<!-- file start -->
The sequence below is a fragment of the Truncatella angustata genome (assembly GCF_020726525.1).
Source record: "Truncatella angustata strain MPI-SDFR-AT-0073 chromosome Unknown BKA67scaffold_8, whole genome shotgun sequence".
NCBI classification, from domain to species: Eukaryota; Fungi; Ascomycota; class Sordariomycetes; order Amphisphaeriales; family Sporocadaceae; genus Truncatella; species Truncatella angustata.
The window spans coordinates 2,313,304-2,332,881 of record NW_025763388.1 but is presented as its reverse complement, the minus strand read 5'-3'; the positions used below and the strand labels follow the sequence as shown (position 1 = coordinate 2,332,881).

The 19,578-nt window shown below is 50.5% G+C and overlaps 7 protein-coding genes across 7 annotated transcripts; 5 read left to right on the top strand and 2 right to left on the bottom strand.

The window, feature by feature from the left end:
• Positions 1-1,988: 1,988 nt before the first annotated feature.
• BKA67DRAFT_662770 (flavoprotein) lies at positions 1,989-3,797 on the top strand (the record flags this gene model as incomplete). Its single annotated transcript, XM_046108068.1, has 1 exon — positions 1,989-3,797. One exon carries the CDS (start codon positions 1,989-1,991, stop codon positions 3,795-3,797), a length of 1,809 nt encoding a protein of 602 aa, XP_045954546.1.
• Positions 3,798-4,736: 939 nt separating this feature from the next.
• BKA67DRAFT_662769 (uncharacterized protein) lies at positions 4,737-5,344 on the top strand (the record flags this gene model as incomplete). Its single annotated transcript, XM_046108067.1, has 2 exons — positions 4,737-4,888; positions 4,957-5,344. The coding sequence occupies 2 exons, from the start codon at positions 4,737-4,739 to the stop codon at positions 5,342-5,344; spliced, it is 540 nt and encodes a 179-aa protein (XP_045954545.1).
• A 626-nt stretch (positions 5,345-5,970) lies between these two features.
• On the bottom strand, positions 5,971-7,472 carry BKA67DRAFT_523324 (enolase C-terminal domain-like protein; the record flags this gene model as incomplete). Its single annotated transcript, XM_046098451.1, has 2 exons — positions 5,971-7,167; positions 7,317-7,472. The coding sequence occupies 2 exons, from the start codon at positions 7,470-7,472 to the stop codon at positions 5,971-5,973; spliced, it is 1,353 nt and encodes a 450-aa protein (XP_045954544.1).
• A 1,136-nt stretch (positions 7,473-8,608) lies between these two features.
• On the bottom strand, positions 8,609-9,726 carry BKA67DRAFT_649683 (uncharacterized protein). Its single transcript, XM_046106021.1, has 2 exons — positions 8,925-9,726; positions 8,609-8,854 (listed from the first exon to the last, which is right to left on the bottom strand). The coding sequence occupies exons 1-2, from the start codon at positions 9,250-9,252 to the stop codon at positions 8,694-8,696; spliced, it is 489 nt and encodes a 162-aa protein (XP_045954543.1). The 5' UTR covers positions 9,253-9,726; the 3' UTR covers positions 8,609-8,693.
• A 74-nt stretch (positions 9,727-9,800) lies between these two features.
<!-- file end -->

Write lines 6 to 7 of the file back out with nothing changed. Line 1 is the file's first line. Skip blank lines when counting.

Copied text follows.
The window, feature by feature from the left end:
• Positions 1-1,988: 1,988 nt before the first annotated feature.